Londoners should avoid doing any strenuous physical activity on Friday due to pollution levels soaring in the capital.
The government’s UK Air website was last night forecasting a rare episode of “very high” pollution ranked 10 out of 10 for potential harm, although Defra revised this down to eight out of 10 on the index on Friday morning.
The top ranking would have been the most severe since March 2018.
The warning over the high pollution levels on Friday comes with a warning for adults and children with lung problems to avoid any “strenuous physical activity”.
The poor air quality is reportedly down to an intense region of high pressure covering western Europe. The pressure is causing a lack of air movement meaning that vehicle emissions and other pollutants cannot be blown away.
Adults with health problems and older people are also told to avoid exercising and people with asthma have been warned that they may need to use their reliever inhaler more often.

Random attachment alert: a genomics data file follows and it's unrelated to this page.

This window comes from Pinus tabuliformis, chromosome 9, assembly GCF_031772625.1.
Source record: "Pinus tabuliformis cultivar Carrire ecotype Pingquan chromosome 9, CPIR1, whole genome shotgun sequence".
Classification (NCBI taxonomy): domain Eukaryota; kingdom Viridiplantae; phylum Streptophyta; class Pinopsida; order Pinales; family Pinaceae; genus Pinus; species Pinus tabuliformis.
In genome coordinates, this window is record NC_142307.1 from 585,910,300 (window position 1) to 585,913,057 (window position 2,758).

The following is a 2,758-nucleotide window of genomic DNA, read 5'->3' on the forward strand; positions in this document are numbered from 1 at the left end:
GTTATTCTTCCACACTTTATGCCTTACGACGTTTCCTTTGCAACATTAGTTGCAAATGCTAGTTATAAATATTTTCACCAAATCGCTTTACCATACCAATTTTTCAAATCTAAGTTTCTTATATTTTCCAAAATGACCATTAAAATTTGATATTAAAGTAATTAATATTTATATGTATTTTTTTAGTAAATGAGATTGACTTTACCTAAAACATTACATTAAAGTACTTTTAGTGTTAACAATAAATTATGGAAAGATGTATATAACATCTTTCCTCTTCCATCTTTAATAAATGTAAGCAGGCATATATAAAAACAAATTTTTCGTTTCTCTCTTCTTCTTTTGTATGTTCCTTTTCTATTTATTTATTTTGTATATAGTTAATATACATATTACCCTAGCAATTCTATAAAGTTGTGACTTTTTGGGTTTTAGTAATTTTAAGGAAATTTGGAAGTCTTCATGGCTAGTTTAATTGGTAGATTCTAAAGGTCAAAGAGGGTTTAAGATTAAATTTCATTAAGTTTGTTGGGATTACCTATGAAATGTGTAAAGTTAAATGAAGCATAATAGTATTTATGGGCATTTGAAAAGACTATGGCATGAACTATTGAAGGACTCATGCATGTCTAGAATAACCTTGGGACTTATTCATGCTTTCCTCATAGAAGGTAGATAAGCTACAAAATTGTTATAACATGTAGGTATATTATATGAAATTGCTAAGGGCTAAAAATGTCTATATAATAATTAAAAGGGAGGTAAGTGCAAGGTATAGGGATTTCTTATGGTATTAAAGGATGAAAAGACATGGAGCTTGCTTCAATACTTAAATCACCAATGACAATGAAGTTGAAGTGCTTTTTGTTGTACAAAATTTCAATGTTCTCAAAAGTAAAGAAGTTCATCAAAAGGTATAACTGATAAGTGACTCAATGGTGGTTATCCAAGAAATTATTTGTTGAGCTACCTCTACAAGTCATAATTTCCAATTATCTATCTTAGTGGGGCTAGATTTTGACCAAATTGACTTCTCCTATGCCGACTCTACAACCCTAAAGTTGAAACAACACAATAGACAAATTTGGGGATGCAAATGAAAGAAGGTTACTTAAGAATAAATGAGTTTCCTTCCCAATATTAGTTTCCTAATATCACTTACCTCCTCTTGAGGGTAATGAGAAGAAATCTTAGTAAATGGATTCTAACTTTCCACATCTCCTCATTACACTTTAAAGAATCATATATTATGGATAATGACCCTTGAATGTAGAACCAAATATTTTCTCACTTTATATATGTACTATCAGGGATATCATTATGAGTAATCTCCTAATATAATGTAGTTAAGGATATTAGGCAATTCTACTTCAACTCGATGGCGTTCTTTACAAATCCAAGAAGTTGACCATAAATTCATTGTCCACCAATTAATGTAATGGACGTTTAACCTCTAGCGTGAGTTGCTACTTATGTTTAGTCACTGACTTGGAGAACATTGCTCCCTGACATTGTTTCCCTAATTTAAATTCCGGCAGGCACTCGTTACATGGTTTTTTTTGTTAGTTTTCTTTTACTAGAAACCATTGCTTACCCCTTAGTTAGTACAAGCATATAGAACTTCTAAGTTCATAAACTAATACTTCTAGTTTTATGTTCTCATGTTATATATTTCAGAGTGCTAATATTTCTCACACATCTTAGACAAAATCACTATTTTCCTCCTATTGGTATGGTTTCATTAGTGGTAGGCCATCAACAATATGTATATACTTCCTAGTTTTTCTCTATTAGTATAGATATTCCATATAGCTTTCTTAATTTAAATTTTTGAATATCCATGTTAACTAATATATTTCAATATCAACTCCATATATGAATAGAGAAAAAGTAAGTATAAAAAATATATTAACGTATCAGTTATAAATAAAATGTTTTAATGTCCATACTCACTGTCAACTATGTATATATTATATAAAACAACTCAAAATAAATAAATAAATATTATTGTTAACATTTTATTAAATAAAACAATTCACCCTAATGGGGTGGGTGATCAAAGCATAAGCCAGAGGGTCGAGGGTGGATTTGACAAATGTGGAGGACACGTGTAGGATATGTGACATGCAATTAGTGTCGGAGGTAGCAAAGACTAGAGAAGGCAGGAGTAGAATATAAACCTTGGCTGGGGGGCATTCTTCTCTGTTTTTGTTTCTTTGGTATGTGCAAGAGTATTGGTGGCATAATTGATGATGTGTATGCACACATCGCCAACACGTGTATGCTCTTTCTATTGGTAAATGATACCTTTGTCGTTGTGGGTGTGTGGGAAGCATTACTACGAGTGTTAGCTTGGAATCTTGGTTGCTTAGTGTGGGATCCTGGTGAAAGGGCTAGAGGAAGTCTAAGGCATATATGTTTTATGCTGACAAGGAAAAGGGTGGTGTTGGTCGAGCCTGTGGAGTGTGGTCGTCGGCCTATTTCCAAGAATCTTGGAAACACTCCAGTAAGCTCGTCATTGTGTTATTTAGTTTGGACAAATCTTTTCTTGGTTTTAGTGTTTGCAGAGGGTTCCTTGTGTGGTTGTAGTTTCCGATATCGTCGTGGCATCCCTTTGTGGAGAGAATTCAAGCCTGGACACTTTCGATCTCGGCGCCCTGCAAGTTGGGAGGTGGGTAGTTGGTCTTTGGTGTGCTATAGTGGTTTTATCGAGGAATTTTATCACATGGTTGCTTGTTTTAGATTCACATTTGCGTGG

Everyone else is advised to “reduce physical exertion, particularly outdoors, especially if you experience symptoms such as cough or sore throat”.
Under these conditions, the government advises that vulnerable people reduce “strenuous physical exertion, particularly outdoors”. For the general population, anyone experiencing discomfort such as sore eyes, cough or sore throat should consider reducing their activity.
Simon Birkett, Founder and Director of Clean Air in London, said: “Londoners are literally stewing in their own juice with our own fumes trapped in still air for days. It is a stark reminder of how much we need to reduce building emissions as well as traffic emissions. Please do not burn wood on Friday!”
Only two days ago, London mayor Sadiq Khan said that the capital was facing a crisis of “filthy air and gridlocked roads” unless car use is reduced.
Recent figures show that car usage in the city is close to pre-pandemic levels.
“Whilst we have made huge strides in increasing walking and cycling in London throughout the pandemic, car use has remained consistently high,” Mr Khan said. “If we do not double down on our efforts to deliver a greener, more sustainable future, we will replace one public health crisis with another - caused by filthy air and gridlocked roads.”
Air pollution in urban areas around the world contributed to 1.8 million excess deaths in 2019, according to research published in The Lancet Planetary Health.
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